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Symptoms that your Child Might Have an Ear Infection

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Symptoms that your Child Might Have an Ear Infection

Jul 04, 2016

One of the most common reasons for a child to visit a physician is an ear infection. Many parents bring their children to the doctor because the child has been pulling on their ear. Is this because of an ear infection? What are the symptoms of an ear infection? Dr. Cindy Gellner stops by to discuss the possible symptoms of an ear infection and when it's time to go to the doctor.

Episode Transcript

Dr. Gellner: One of the most common reasons a parent brings their children to the pediatrician is because they're concerned their child has an ear infection. I'll talk about the symptoms to watch for and what to do if your child does have one on today's Scope. I'm Doctor Cindy Gellner.

Announcer: Health tips, medical views, research and more for a happier, healthier life. From University of Utah Health Sciences, this is The Scope.

Dr. Gellner: Parents come in all the time saying their child has been pulling on their ear and they know this means they have an ear infection. Well, not so fast. Kids pull on their ears for a lot of reasons, ear infections only being one of them. Other causes are teething, ear pressure from nose congestion or allergies, and because it just plain feels good, especially when kids are tired.

There are a lot of nerve endings in the ear and that's why it's such a popular place for massage therapists and acupuncturists to work on. So other than pulling, your child has no other symptoms. Ear infection? Maybe not. But say your child also has a fever, has had a cold for a while, isn't sleeping like they normally do and are just plain cranky, then it's time to get those ears checked out.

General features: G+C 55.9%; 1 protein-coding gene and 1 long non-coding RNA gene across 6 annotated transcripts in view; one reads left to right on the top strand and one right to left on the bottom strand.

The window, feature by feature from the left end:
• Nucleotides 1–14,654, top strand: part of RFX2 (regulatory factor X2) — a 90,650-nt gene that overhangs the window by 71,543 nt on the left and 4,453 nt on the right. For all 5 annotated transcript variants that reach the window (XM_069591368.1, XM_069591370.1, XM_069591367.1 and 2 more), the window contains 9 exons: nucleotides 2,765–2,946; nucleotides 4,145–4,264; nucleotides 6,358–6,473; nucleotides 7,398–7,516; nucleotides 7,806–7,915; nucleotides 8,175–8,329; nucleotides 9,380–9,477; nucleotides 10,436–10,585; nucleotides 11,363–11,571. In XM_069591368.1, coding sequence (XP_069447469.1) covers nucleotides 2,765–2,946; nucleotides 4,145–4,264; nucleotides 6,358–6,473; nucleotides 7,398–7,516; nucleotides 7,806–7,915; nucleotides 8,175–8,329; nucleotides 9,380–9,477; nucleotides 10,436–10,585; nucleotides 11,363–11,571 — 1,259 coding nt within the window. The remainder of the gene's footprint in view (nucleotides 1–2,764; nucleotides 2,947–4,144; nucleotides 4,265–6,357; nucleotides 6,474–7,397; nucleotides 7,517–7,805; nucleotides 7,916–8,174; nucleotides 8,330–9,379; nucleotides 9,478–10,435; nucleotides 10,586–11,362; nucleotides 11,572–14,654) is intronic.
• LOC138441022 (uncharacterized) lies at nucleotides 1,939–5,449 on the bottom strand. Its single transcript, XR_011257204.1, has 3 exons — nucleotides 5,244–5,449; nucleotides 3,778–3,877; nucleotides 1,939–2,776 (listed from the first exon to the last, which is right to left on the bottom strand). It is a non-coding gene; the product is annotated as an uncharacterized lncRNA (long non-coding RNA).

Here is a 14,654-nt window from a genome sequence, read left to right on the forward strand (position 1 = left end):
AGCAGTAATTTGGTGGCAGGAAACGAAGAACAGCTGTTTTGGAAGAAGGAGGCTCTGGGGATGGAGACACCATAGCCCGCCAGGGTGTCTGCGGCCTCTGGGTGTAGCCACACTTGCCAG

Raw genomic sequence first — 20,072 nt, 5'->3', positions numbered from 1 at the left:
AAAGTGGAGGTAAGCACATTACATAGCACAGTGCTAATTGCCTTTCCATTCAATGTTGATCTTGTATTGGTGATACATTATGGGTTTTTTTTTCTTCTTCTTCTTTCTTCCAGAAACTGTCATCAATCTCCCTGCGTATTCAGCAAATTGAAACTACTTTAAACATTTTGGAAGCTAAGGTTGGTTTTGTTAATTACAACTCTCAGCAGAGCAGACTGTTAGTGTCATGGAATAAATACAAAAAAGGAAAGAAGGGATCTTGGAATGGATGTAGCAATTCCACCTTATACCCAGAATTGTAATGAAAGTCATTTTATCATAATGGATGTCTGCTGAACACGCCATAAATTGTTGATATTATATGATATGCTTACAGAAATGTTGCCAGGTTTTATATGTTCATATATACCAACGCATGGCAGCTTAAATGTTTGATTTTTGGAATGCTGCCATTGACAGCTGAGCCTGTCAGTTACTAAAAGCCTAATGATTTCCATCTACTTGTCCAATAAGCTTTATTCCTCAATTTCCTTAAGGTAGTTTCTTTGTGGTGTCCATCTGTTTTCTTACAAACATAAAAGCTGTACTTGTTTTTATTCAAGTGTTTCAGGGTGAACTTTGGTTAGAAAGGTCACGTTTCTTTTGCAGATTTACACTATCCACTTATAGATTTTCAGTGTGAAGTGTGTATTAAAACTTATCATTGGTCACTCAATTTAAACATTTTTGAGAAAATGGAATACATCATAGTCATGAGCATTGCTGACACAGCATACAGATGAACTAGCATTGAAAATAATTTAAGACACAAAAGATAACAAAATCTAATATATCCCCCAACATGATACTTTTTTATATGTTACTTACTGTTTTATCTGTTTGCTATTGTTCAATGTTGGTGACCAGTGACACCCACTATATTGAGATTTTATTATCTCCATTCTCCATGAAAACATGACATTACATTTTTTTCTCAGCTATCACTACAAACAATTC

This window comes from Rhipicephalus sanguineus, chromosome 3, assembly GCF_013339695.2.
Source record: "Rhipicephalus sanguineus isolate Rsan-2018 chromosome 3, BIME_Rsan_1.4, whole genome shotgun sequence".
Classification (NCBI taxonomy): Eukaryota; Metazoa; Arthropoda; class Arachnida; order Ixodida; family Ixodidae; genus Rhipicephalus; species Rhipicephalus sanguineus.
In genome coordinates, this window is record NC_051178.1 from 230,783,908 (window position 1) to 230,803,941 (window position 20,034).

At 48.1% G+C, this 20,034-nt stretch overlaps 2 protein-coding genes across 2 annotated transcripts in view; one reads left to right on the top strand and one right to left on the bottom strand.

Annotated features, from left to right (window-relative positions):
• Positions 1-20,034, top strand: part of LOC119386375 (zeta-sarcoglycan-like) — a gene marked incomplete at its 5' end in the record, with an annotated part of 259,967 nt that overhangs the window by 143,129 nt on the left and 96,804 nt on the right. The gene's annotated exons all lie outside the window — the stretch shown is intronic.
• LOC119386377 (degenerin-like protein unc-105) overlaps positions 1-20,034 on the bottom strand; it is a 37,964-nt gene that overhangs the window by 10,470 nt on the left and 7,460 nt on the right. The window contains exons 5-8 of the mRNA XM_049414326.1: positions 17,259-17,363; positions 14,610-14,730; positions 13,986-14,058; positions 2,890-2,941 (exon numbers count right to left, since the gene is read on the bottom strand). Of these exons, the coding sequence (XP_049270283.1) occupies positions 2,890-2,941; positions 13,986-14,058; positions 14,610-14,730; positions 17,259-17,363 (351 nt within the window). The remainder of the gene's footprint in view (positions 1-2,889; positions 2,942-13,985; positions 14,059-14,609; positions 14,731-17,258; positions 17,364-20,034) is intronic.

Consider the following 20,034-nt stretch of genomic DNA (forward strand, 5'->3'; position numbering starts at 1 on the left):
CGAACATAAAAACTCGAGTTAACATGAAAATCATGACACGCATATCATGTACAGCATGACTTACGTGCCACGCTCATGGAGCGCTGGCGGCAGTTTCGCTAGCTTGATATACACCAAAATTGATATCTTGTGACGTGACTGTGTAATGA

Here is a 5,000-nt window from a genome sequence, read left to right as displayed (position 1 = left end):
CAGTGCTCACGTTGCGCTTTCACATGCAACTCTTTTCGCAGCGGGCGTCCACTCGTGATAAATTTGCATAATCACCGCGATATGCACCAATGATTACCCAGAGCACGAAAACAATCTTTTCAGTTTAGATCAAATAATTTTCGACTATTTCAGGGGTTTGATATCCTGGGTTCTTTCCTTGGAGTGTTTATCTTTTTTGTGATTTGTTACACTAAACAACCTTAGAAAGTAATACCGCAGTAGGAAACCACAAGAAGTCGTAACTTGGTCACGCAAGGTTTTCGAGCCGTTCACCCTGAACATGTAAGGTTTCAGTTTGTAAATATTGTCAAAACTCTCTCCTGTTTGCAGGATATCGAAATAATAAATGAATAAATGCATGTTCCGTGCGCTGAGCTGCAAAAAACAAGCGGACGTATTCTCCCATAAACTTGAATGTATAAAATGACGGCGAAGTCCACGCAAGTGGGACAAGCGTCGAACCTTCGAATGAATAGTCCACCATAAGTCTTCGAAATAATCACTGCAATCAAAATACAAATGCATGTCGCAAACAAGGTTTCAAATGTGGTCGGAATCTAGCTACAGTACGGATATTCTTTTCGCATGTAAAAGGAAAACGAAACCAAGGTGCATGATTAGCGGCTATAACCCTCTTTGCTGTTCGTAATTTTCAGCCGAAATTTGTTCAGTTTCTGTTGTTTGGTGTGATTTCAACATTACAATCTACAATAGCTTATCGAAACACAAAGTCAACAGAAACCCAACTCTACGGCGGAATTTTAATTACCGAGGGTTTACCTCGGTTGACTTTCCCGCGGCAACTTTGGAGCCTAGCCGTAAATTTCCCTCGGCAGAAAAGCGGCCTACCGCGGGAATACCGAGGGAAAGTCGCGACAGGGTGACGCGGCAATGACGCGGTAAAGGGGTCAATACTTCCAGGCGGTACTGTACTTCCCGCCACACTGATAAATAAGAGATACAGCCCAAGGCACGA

Despite what a lot of people think, going outside in the wind or cold without a hat on won't cause an ear infection. Ear infections happen behind the eardrum, not in front of it where the cold and the wind would hit. An ear infection is caused by bacteria and it's a common complication of a viral cold. Nasal congestion and mucus block off the tube that connects to the middle ear to the back of the throat. That's the Eustachian tube. And then the ears can't drain properly if that's blocked. This makes a pool of fluid, which is a great breeding ground for bacteria and, hence, an infection is born.

Sometimes, kids have what are called serous ear infections. That means there's fluid behind but it's not all gross, and this fluid usually goes away in a few months. This type of infection does not need antibiotics.

Kids between six months and two years are most likely to get ear infections, but they're actually pretty common until age eight when the internal anatomy of the ear starts to change and they aren't as prone to infections. Most kids will have at least one ear infection and over 25% of these children will have repeated ear infections. In a small percentage of children, the pressure in the middle ear fills with puss and that causes the eardrum to rupture and drain. It's usually just a small hole, which heals over the next three months.

Now, you find out your child does indeed have an infection, you need to be sure your child takes the antibiotics prescribed by the pediatrician and finish the entire course to make sure all the bacteria is treated. Tylenol and Motrin can also help with pain.

Some people talk about putting warm oil into the ear, but that's not a good idea. If the eardrum bursts, follow up in three weeks to make sure the infection is gone and the eardrum is healing. Ear infections seem like a rite of passage for some kids. I've had parents try looking in their child's ears with a flashlight to see if they have infections. Trust your child's ear exams to the experts. As pediatricians, we get really good at looking in ears and seeing if there truly is an infection or not.

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